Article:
Baseline characteristics

Fifteen patients (9 men and 6 women, mean age 53 years) were included and eligible for analysis. Eight patients were active smokers. Median ART exposure was 504 w (range 228–581). Median exposures to specific therapies were: non-TA RTI, 449 w; TA RTI, 303 w; PI, 350 w, and NNRTI, 32 w. Intake of selected nutrients did not change between time points. The intervention had no effect on body weight or waist circumference (Table 1).

Table 1 Baseline data and outcome variables in 15 patients treated with ezetimibe for 8 weeks


After 8 weeks of ezetimibe treatment, significant changes from baseline were observed for total cholesterol (-0.67 mmol/L; p = .002), LDL-cholesterol (-0.80 mmol/L; p = .003), non-HDL-cholesterol (-0.62 mmol/L; p = .002) and apoB (-0.11 g/L; p = .021). No significant changes were observed for HDL-cholesterol, triglycerides, apoA1 or CRP (Table 1). Total cholesterol and LDL-cholesterol responses were consistent in most patients (Figure 1).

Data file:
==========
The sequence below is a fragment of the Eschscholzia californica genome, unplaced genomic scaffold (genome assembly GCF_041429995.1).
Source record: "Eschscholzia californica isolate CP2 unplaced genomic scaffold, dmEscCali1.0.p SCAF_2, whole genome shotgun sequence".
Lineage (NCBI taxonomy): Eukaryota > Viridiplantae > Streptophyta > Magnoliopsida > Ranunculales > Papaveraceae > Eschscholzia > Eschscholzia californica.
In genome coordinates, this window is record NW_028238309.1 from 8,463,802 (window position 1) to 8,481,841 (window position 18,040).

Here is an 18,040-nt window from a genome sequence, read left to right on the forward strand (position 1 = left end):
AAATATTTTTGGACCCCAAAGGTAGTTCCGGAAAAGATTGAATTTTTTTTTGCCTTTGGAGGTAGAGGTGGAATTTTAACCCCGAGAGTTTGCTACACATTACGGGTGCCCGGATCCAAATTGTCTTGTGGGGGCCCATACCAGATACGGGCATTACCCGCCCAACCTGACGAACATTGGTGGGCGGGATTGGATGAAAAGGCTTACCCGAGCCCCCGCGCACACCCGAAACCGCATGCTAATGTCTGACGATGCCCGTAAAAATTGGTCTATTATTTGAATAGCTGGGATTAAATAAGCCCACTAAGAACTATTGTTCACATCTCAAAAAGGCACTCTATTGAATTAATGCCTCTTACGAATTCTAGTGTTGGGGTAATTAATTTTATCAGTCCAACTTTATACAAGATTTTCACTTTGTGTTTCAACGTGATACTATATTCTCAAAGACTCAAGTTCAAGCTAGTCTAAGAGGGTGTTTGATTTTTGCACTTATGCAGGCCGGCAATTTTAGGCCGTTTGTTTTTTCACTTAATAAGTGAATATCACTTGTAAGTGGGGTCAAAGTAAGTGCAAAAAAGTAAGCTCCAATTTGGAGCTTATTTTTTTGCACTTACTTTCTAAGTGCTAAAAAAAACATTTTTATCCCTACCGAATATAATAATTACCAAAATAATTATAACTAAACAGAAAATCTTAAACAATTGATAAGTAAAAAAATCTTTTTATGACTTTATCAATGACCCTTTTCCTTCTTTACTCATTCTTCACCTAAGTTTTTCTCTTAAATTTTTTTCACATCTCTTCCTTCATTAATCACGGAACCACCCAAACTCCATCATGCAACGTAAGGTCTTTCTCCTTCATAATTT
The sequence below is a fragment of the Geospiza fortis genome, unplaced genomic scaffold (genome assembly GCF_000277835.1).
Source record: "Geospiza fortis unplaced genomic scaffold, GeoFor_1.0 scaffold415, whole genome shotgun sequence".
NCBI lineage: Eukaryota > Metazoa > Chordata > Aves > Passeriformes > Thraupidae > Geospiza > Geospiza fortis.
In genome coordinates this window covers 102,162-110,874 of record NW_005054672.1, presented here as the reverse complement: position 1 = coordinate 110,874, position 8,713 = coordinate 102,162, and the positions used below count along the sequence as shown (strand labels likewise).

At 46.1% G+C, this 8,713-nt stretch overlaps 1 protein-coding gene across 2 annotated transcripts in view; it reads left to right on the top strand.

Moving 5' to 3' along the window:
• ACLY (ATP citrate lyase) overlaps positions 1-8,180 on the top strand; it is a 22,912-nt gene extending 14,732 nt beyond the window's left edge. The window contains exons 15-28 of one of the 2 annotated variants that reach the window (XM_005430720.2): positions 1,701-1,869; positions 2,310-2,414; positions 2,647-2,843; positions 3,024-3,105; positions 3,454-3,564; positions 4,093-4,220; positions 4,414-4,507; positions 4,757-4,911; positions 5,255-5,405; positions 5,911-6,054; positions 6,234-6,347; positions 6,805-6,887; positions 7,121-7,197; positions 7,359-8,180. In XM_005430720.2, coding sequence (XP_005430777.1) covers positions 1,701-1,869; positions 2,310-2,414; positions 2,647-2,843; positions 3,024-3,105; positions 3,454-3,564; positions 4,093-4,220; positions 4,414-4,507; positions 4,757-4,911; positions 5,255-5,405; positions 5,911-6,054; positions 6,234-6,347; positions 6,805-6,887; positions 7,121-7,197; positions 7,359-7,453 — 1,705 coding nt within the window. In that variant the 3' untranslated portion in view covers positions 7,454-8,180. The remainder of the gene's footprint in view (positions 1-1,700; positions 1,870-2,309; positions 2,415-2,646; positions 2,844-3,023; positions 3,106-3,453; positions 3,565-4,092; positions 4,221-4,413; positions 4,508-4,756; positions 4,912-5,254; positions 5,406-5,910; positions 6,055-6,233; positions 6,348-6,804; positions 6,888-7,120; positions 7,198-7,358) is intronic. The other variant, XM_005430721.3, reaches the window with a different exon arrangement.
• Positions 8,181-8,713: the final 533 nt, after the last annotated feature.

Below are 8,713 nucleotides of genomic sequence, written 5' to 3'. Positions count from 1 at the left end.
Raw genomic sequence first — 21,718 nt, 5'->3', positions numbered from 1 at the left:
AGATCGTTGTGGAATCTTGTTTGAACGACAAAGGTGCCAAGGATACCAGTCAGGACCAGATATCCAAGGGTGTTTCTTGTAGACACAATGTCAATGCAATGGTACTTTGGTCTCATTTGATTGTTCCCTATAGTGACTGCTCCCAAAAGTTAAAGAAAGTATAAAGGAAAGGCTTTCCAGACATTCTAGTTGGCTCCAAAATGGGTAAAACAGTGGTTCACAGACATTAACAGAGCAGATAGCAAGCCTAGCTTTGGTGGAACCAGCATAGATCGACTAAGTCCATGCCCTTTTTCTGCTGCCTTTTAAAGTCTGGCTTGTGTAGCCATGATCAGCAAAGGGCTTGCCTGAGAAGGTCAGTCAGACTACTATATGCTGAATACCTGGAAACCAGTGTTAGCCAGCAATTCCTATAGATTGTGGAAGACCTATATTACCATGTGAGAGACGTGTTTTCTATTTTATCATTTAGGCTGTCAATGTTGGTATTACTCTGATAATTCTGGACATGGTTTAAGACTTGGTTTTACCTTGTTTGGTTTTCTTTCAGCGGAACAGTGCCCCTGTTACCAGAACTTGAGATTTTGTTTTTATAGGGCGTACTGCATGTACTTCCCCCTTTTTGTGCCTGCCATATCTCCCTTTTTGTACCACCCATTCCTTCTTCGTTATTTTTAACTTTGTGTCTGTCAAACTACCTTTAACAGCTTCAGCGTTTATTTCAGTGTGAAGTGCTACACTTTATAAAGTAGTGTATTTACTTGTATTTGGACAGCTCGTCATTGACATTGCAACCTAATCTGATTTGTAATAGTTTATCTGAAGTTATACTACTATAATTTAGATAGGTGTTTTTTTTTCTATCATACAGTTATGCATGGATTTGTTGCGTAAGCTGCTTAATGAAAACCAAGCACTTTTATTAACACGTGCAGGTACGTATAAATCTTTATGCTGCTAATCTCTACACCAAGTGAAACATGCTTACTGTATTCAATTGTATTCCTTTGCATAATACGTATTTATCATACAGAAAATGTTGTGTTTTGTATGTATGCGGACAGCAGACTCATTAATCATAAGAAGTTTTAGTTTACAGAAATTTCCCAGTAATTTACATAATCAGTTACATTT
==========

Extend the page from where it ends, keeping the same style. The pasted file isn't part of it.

Figure 1
figure 1

Individual changes in total cholesterol, lipoprotein cholesterol and non-cholesterol sterols after ezetimibe treatment.

Treatment with ezetimibe was associated with a reduction in plasma campesterol and sitosterol concentrations in every participant, which confirms participants’ compliance with the study drug. Similar results were observed for their ratios to cholesterol. Conversely, plasma lathosterol increased in most treated subjects (Table 1, Figure 1).

Concerning safety, CD4 cell count and plasma HIV-1 RNA remained unchanged. No changes in routine biochemistry or hematologic parameters were observed.

Relationship between markers of cholesterol metabolism and response to treatment